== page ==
Formula E 2018: Felix Rosenqvist's ultimate aim is to win championship with Mahindra Racing

Alejandro Agag, the CEO of Formula E, boldly declared a few days ago that “Formula E will be the top tier Motorsport championship in 20 years.” Given the new generation car that Formula E unveiled a few days ago, Formula E will definitely be the most futuristic looking racing car series in the world.

File image of Felix Rosenqvist. Reuters

File image of Felix Rosenqvist. Reuters

But this post isn’t about Formula E vs Formula 1. This post is about Mahindra Racing Formula E driver Felix Rosenqvist, currently the hottest property in the all-electric series. In his debut season last year, Rosenqvist finished third in the Drivers’ Championship with three pole positions, one win and five podium finishes.

For the current season, Rosenqvist leads the Drivers’ Championship ahead of Sam Bird by four points. He scored back-to-back wins at the Hong Kong (Race 2) and Marrakesh ePrix, propelling him and Mahindra Racing to the top of the respective championship standings.

Ahead of this weekend’s Santiago ePrix, we interacted with the the Swedish racer, who has proven his pace and talent on-track and in the simulator too. Rosenqvist was the only Formula E professional driver who qualified to race and finished second against a field of simulator specialists in the Formula E Virtual Race last year.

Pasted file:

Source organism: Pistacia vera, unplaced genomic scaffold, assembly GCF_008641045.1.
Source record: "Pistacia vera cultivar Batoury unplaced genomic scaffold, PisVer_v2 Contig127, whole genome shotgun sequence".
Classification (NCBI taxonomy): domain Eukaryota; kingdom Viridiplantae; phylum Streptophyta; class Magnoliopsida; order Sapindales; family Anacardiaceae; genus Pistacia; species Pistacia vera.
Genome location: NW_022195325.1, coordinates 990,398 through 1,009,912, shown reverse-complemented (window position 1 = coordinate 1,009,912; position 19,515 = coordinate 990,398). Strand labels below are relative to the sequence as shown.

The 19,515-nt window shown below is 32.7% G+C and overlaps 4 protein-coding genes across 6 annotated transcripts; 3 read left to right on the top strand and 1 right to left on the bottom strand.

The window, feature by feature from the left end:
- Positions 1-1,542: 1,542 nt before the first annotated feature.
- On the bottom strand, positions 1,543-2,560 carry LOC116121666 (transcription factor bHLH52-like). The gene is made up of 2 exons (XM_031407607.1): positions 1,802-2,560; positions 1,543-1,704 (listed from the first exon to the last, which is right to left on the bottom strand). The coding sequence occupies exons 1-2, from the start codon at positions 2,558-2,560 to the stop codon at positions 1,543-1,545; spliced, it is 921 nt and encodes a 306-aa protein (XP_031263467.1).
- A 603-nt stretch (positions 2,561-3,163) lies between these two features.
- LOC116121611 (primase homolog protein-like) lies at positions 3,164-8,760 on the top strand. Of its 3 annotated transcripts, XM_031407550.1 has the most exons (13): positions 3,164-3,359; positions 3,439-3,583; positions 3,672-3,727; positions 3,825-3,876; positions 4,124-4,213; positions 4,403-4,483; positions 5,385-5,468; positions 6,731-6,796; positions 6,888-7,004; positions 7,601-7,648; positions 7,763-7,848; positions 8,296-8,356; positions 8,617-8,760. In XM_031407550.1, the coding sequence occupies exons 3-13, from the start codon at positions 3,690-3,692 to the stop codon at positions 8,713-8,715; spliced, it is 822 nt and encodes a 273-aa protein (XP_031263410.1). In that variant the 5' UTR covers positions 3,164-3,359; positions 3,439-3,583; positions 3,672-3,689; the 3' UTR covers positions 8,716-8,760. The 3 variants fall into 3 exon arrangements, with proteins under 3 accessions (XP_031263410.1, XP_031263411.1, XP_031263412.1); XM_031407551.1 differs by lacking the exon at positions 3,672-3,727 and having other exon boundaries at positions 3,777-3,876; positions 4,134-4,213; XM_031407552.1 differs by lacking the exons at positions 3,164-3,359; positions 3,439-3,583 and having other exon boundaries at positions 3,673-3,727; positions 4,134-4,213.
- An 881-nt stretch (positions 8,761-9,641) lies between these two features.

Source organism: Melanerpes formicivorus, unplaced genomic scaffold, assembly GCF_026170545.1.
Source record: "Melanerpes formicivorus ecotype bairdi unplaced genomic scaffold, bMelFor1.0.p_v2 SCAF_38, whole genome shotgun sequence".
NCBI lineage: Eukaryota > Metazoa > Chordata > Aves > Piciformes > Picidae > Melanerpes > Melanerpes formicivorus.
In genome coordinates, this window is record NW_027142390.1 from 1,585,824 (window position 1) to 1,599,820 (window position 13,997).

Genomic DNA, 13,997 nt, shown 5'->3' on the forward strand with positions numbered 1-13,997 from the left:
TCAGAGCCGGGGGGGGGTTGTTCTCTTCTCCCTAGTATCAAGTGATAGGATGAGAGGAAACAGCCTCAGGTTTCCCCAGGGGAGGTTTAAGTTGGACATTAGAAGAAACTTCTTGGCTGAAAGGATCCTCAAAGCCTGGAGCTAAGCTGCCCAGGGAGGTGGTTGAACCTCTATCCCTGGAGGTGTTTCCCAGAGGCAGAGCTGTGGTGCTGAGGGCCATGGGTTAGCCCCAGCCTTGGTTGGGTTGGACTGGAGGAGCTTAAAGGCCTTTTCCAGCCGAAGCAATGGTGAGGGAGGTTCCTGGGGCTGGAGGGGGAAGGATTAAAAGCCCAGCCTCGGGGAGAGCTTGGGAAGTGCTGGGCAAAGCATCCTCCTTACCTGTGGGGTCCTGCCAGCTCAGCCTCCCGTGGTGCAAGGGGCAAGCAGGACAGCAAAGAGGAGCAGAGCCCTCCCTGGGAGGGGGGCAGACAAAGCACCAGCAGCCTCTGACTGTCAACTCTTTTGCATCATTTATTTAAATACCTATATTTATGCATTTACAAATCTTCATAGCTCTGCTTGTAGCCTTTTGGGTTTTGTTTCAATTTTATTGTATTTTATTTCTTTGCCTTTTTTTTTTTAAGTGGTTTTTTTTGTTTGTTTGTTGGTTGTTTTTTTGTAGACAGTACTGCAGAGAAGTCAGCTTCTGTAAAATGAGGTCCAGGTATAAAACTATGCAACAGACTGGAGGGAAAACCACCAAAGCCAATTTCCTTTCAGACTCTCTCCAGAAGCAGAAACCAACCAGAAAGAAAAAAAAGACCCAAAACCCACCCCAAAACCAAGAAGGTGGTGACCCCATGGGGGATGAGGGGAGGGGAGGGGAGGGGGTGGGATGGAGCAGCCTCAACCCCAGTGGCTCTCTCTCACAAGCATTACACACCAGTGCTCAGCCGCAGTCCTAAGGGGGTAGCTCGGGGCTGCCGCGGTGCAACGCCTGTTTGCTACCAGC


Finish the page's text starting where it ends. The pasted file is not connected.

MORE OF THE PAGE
In this interview, Rosenqvist talks about his team Mahindra Racing and how they work together to be a step ahead of their title challengers, his favourite Formula E racing venue and of course, his Formula 1 aspirations. Rosenqvist belongs to a rare breed of drivers who are hoping that Formula E success will help secure a promotion to Formula 1.

Felix, can you elaborate on your Formula E and Mahindra Racing experience?

Formula E is clearly a competitive championship. Under Formula 1 it is the most competitive in terms of teams and drivers. This is definitely a place you want to settle into as a young driver and grow through the ranks. My target is to win the championship. Last year we had a really good run in my rookie season and the Mahindra Racing team really managed to integrate me well. This year we will certainly try to go for the win.

Who are you biggest title rivals this season?

Rosenqvist: In Formula E, there’s such a beehive. You don’t really know who can win races so you have to keep an eye out on everyone this year. I personally think Sam Bird is my biggest rival. He is a very talented driver and has a solid car this year. He is very good in qualifying and he’s strong in the races in terms of overtaking. When he runs in the front he leads the pack completely and wins the race.

How do you & Mahindra Racing work together to stay ahead of your rivals?